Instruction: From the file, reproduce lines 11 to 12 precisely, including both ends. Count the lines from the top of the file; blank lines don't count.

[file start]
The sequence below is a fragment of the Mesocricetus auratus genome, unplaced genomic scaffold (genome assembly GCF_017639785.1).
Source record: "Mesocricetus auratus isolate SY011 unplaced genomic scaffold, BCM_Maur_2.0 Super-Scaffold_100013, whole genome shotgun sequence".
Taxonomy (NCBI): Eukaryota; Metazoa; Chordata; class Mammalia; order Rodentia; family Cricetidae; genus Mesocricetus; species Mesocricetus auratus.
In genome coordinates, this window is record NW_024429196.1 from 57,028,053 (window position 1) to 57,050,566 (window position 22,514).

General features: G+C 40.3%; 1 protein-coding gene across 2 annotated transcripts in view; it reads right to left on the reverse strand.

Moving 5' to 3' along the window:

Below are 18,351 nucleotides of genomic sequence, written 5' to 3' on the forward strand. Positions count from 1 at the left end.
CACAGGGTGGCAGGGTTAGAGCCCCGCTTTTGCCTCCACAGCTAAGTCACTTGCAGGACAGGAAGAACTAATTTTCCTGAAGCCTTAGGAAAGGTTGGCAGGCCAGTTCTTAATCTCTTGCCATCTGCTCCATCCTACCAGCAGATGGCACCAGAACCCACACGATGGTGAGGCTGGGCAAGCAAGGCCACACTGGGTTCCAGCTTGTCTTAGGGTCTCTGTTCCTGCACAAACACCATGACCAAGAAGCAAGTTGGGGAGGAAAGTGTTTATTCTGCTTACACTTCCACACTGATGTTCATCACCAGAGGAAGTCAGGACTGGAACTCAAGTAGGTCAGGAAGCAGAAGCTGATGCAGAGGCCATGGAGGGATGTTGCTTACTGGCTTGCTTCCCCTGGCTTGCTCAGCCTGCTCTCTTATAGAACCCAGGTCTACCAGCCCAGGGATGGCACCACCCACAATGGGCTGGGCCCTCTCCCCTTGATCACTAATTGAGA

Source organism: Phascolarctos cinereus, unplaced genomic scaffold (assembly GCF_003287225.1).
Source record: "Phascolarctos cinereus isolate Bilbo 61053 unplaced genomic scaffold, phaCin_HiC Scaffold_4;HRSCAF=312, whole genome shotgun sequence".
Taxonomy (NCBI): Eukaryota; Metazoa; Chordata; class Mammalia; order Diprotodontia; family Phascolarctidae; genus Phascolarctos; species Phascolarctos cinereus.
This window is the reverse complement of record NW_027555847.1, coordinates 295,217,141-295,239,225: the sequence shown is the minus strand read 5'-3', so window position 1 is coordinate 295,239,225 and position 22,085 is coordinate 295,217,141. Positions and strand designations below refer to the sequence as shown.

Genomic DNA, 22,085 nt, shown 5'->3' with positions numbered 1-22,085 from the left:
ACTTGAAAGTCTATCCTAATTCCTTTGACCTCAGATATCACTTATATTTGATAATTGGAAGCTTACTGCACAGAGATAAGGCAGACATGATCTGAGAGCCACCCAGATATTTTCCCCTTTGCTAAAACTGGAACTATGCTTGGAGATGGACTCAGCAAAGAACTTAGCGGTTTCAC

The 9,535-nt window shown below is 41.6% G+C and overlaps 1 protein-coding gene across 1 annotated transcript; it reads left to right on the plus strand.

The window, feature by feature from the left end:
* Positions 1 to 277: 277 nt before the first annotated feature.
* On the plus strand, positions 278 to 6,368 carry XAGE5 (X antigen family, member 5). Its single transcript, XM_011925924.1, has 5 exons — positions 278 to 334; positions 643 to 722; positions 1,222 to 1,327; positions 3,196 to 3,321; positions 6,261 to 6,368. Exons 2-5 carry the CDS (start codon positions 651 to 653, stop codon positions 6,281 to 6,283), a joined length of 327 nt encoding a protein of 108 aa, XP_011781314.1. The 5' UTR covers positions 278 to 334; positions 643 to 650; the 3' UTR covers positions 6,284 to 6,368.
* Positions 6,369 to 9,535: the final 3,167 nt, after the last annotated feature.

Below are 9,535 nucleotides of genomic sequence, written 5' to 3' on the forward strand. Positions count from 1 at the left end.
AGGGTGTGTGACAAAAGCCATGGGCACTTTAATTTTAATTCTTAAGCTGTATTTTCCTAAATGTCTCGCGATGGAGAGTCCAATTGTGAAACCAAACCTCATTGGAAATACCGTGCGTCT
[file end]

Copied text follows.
Taxonomy (NCBI): Eukaryota; Metazoa; Chordata; class Mammalia; order Diprotodontia; family Phascolarctidae; genus Phascolarctos; species Phascolarctos cinereus.
This window is the reverse complement of record NW_027555847.1, coordinates 295,217,141-295,239,225: the sequence shown is the minus strand read 5'-3', so window position 1 is coordinate 295,239,225 and position 22,085 is coordinate 295,217,141. Positions and strand designations below refer to the sequence as shown.